In recent years, awareness of pollution and climate change has spread around the world. Terms like personal carbon footprints and microplastics have established themselves in our society. Yet, I have only recently learned of another type of pollutant that has been affecting populations worldwide for decades: per- and polyfluoroalkyl substances.
Per- and polyfluoroalkyl substances (or PFASs) is an umbrella term for over 4000 different substances. These synthetic substances are all characterized by the presence of linked carbon and fluorine atoms. Production of these chemicals started in the 1940s when scientists discovered that their strong carbon-fluorine bonds could repel grease, oil, heat and water. Nowadays, they are used in a variety of products, including:
- Non-stick cookware (ex. Teflon)
- Stain-resistant fabrics and carpeting
- Waterproof clothing (ex. Used to waterproof boots – Scotchgard, Gore-tex)
- Firefighting foams (ex. used near airbases or airports)
- Personal care products, like shampoo
- Microwave popcorn bags
With their wide range of applications, they have lead to many improvements in quality of life and safety, so where is the problem?
One of the main problems with PFASs is their lifetime. Their strong carbon-fluorine bonds repel water, oil, and heat but also make them impervious to natural decay. In fact, their resistance to break down has made half-life is so long, scientists can not even estimate it. This has lead to PFASs being found all over the globe, from Free-Ranging Bottlenose Dolphins in the Gulf of Mexico to the blood and plasma of residents of arctic Russia and Uzbekistan.
As we cook with nonstick cookware, eat our favourite microwave popcorn in small amounts, or affected wildlife, such as fish, small amounts of PFAS ender our bodies. However, this is just one of the many ways we ingest these chemicals. The main way of ingestion is drinking contaminated water. According to a Canada Health survey done in 2017, 98.5% of Canadians have PHASs in their bloodstream due to how widespread it is in our environment.
The sheer strength of the carbon-fluorine bonds was the reason that many did not think that they could react with living tissue. However, we know know that this is inaccurate.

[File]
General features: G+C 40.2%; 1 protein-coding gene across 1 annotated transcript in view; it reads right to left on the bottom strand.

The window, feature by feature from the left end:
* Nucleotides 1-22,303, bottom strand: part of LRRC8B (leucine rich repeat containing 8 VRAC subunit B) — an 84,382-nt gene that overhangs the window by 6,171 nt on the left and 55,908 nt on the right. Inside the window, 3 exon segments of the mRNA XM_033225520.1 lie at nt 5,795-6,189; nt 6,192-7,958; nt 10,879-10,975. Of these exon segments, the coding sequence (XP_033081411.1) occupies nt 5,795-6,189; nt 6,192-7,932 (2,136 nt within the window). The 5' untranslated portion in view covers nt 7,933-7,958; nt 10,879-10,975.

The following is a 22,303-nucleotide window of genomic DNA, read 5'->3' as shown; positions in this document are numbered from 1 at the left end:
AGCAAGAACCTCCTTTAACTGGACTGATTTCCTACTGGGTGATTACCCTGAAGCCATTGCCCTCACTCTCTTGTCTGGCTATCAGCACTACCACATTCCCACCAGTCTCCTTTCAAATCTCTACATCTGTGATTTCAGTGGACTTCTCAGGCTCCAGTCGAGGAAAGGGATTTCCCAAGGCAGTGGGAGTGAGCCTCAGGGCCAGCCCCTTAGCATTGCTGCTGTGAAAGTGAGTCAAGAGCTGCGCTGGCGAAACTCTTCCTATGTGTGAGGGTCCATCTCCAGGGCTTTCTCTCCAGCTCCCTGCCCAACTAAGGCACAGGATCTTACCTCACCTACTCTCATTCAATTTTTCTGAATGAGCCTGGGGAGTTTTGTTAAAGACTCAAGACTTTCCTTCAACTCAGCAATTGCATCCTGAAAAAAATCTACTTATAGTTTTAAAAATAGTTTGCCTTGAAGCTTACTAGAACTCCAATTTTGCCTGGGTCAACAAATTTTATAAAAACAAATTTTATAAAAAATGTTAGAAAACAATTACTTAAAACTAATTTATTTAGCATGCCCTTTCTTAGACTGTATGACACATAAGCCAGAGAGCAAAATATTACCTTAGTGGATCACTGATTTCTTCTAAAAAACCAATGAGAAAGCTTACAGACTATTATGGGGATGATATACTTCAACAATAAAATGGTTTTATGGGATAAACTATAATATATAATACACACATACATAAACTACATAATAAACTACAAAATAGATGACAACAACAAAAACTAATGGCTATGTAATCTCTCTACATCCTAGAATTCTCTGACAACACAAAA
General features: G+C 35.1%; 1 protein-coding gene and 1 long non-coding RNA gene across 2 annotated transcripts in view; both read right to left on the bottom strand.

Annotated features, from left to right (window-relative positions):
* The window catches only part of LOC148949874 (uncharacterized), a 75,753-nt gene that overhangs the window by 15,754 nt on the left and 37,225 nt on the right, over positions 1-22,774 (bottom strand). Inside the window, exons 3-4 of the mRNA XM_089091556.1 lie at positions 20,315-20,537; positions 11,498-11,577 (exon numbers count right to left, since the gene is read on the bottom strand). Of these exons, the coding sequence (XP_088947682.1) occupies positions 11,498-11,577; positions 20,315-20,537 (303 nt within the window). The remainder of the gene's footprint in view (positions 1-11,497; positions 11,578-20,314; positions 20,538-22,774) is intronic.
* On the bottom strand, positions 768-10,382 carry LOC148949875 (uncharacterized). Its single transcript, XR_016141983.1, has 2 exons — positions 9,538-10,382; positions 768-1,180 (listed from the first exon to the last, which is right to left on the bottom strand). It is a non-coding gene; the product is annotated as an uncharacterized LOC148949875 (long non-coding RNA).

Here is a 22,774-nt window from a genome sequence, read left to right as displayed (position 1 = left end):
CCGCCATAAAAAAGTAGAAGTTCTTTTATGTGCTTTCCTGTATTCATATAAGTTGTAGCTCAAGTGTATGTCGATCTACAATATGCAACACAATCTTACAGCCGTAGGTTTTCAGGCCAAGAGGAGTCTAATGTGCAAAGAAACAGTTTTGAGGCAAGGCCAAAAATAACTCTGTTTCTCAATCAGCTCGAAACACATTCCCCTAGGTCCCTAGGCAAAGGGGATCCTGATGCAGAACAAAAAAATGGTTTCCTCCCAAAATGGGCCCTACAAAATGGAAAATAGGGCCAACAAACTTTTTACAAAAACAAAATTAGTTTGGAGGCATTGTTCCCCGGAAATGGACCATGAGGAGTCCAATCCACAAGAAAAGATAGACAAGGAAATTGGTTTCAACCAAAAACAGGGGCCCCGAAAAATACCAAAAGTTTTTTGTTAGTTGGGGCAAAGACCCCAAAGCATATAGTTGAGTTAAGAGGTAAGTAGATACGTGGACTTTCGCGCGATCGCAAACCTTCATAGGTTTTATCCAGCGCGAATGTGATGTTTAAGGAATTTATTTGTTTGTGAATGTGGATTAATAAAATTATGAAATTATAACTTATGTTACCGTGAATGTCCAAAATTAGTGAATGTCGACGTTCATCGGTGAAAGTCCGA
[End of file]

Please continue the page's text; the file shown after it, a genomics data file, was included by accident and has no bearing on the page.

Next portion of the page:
Suspicion of the adverse health effects caused by PFAS began in 1998 by Wilbur Tennet, a cattle farmer downstream from and bordered a landfill used by the DuPont Washington Works, a company that was using PFASs, more specifically Perfluorooctanoic acid (PFOA). He noticed that the cattle that drank the river water suffered from malformations, tumours, black teeth, hair loss and even death. The resulting joint lawsuit with him and the bordering town for the water contamination caused global recognition of the issue.
Afterwards, numerous studies looked into the two most common PFAS used at the time: perfluorooctane sulfonate (PFOS), perfluorooctanoic acid (PHOA). They found that the two PHASs caused a plethora of problems including reproductive and developmental, liver and kidney, and immunological effects and tumours in laboratory animals as well as increased cholesterol, lowered infant birth weights, effects on the immune system, cancer (for PFOA), and thyroid hormone disruption (for PFOS). Due to this, industries voluntarily phased out PFOS and PHOA and replaced them with other PFASs. Additionally, PHOS has been globally restricted since 2009, and PHOA has been globally eliminated since 2019.
Though Health Canada Health Canada maintains that PFOS and PFOA are not a concern for human health at current levels of exposure. Ways of reduction include avoiding non-stick cookware, looking for PFOS-free labels in textiles and avoiding cosmetic products containing “fluoro” in their name. However, we have national guidelines on 11 different PFASs in our drinking water, so I don’t see it as much of a health concern. Personally, for me, the bigger issue here (besides the long term environmental effects) is the accessibility of chemicals into Canadian products. For nearly 60 years PFASs remain completely unrestricted. In fact, the PFASs that succeeded PFOS and PFOA still lack full toxicology data and remain unregulated.